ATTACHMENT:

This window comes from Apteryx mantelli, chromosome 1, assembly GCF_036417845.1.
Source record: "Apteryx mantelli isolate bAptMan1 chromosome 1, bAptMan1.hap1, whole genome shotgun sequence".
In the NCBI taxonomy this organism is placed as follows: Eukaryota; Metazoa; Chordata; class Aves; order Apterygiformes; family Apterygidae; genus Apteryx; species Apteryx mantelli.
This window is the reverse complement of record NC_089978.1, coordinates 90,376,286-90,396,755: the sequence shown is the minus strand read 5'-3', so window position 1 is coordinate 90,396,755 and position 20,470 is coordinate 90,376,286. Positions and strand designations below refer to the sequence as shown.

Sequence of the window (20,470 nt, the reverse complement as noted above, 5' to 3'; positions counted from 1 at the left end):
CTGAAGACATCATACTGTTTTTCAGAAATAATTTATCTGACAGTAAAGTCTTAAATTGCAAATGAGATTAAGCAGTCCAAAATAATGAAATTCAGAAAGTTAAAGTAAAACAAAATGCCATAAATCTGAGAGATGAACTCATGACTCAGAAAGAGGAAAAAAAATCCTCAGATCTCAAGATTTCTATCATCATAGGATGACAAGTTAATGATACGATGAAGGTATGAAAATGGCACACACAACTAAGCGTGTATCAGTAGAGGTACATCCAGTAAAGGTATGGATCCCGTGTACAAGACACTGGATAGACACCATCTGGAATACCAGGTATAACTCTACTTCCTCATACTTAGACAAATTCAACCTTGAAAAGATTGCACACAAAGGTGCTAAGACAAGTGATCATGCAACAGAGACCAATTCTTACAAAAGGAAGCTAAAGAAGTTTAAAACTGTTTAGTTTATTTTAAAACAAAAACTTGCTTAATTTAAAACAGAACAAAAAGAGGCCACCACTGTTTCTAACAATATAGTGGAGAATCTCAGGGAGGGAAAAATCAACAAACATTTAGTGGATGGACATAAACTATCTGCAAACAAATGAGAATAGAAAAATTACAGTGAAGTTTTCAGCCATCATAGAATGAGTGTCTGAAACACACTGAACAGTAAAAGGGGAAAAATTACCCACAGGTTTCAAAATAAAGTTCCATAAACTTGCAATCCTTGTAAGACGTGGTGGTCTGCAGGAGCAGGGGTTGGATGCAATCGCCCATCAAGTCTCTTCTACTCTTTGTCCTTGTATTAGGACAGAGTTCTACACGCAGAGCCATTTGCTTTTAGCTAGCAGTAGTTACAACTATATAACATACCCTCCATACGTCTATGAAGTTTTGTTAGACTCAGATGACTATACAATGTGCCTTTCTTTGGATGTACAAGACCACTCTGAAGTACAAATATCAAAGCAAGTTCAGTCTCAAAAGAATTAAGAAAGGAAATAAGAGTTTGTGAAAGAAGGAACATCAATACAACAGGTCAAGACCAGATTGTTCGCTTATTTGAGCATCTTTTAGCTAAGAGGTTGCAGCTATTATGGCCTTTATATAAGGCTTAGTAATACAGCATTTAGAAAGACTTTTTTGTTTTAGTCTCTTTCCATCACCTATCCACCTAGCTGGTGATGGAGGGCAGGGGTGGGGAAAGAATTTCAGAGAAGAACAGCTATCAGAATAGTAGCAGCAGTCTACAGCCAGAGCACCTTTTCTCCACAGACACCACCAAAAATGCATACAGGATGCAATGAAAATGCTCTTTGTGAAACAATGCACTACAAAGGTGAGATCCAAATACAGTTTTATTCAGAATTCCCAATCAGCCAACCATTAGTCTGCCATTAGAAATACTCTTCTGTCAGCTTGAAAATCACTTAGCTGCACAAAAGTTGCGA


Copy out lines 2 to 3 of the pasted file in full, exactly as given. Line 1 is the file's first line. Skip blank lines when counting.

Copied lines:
Source record: "Apteryx mantelli isolate bAptMan1 chromosome 1, bAptMan1.hap1, whole genome shotgun sequence".
In the NCBI taxonomy this organism is placed as follows: Eukaryota; Metazoa; Chordata; class Aves; order Apterygiformes; family Apterygidae; genus Apteryx; species Apteryx mantelli.